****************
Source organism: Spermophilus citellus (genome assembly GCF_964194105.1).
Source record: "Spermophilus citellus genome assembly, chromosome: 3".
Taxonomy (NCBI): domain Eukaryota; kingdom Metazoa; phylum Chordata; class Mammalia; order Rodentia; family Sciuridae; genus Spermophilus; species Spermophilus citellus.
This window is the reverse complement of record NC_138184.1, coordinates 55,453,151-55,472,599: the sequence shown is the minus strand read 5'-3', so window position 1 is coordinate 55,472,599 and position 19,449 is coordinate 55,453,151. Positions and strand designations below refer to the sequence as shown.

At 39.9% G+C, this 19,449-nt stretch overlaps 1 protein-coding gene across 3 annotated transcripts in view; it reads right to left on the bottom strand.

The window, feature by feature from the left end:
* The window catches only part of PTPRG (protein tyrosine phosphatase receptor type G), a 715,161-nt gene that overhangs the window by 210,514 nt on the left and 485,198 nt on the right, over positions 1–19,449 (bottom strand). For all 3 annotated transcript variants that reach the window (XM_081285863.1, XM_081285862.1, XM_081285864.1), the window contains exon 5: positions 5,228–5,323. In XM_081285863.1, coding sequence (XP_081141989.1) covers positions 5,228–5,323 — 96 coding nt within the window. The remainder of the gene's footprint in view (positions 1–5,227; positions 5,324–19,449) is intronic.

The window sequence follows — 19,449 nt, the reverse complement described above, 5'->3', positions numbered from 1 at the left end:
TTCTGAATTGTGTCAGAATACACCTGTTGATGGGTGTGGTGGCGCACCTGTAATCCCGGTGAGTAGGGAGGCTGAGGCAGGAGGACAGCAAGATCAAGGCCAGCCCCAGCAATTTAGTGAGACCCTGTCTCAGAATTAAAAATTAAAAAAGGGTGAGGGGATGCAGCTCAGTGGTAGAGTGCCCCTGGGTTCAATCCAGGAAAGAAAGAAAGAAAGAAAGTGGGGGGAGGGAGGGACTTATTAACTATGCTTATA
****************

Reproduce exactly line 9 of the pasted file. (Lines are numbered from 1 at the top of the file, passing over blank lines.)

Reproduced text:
TTCTGAATTGTGTCAGAATACACCTGTTGATGGGTGTGGTGGCGCACCTGTAATCCCGGTGAGTAGGGAGGCTGAGGCAGGAGGACAGCAAGATCAAGGCCAGCCCCAGCAATTTAGTGAGACCCTGTCTCAGAATTAAAAATTAAAAAAGGGTGAGGGGATGCAGCTCAGTGGTAGAGTGCCCCTGGGTTCAATCCAGGAAAGAAAGAAAGAAAGAAAGTGGGGGGAGGGAGGGACTTATTAACTATGCTTATA